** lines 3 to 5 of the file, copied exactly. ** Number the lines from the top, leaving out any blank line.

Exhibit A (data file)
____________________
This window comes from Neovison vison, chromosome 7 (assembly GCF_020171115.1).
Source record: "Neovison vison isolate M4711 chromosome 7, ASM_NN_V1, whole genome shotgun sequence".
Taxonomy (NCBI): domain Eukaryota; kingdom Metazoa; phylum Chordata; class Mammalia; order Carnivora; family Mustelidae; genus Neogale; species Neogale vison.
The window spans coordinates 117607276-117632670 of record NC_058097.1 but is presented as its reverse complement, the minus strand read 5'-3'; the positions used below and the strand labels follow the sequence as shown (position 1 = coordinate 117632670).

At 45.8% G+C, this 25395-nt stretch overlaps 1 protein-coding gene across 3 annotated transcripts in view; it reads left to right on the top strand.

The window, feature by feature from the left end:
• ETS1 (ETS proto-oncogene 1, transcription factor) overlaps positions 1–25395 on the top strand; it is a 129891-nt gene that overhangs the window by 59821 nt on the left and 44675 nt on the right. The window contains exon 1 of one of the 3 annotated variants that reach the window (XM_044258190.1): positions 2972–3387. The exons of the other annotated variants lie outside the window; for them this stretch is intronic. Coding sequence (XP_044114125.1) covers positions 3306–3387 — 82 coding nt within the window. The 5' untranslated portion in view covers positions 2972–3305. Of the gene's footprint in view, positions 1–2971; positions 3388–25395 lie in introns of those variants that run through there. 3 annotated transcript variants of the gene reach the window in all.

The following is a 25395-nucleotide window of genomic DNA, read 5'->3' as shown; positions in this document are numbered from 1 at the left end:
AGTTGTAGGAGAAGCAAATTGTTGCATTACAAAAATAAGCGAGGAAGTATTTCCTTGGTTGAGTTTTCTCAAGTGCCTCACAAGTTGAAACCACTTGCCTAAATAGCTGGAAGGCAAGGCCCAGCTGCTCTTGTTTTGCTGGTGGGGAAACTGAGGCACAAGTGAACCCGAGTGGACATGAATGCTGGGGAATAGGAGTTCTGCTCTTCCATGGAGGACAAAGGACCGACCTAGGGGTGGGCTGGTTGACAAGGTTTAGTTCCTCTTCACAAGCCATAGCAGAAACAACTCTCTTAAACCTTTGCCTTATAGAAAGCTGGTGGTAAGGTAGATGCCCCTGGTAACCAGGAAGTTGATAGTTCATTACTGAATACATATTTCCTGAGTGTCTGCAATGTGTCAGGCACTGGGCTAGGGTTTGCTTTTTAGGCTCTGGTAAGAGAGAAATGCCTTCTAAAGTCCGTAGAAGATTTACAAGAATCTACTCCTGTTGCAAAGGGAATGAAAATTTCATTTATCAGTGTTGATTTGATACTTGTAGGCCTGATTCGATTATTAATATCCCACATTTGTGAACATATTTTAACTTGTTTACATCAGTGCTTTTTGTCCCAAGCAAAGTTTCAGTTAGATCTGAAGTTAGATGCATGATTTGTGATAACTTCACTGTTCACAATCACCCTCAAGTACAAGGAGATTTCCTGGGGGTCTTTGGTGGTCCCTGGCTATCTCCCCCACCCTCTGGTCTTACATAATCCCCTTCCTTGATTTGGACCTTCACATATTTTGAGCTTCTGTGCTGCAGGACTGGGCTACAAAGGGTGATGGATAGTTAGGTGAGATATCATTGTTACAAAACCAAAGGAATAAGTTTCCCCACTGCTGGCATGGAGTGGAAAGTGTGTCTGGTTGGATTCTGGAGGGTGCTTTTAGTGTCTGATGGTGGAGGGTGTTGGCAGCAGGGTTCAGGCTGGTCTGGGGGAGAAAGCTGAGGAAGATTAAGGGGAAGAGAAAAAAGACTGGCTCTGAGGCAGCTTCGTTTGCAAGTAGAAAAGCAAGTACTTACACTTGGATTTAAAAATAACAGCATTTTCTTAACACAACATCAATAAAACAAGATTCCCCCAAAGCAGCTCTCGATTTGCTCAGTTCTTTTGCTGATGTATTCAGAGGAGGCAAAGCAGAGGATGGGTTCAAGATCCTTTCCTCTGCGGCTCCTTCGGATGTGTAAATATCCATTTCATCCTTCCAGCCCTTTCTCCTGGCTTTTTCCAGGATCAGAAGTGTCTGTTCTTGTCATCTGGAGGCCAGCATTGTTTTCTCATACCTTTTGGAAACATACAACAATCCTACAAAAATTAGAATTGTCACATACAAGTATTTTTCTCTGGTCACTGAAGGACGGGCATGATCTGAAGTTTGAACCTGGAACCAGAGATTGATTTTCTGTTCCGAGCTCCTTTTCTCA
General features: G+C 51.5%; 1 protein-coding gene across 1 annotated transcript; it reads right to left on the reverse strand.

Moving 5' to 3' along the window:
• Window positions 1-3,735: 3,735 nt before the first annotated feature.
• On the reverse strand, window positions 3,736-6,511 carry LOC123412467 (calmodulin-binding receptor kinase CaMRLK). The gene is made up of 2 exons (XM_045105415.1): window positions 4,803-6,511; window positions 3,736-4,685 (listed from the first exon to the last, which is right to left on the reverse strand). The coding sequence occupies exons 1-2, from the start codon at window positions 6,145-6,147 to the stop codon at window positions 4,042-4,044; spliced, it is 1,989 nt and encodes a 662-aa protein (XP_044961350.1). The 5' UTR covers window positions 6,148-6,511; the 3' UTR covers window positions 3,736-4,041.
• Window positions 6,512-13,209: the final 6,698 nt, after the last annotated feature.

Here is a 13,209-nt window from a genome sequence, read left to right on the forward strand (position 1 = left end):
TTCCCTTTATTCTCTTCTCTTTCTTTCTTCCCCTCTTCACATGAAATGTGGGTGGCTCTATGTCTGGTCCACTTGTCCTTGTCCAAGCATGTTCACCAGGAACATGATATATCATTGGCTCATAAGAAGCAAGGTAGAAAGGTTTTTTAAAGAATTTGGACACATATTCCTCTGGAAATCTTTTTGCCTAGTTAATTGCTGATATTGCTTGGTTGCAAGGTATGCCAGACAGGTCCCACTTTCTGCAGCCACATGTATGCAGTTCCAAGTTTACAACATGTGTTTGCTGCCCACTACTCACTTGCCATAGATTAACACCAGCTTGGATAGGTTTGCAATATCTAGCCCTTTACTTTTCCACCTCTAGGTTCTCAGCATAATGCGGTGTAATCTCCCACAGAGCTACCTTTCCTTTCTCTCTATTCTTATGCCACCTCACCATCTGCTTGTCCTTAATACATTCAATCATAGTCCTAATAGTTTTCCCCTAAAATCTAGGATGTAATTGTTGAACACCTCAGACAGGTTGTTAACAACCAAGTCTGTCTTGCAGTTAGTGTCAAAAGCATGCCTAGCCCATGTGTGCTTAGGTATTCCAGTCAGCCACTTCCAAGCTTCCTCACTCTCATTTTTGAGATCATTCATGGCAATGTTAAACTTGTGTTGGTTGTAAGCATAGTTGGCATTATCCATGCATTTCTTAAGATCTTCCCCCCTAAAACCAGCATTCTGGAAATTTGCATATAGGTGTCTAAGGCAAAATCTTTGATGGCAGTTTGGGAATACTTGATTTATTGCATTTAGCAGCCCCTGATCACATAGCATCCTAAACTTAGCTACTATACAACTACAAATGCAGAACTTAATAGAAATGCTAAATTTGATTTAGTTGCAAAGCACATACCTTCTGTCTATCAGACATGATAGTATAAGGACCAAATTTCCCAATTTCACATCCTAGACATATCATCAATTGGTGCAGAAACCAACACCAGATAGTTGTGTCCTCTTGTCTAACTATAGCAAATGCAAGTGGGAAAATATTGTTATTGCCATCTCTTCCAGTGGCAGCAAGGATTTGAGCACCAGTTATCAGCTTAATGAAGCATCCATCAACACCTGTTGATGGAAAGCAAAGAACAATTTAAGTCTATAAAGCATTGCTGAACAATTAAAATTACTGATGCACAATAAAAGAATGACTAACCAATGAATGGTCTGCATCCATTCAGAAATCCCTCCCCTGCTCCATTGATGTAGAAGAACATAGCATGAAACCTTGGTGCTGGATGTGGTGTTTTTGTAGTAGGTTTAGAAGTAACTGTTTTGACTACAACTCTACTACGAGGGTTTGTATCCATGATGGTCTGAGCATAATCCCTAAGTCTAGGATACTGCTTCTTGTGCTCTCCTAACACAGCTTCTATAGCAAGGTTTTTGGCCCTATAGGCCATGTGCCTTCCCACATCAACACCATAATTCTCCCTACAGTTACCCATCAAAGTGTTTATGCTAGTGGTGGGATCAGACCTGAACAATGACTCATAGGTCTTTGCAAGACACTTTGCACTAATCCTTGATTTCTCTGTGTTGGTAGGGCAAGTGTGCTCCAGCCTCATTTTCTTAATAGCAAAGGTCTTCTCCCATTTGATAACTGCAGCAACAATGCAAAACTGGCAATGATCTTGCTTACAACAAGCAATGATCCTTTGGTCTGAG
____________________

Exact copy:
Taxonomy (NCBI): domain Eukaryota; kingdom Metazoa; phylum Chordata; class Mammalia; order Carnivora; family Mustelidae; genus Neogale; species Neogale vison.
The window spans coordinates 117607276-117632670 of record NC_058097.1 but is presented as its reverse complement, the minus strand read 5'-3'; the positions used below and the strand labels follow the sequence as shown (position 1 = coordinate 117632670).

At 45.8% G+C, this 25395-nt stretch overlaps 1 protein-coding gene across 3 annotated transcripts in view; it reads left to right on the top strand.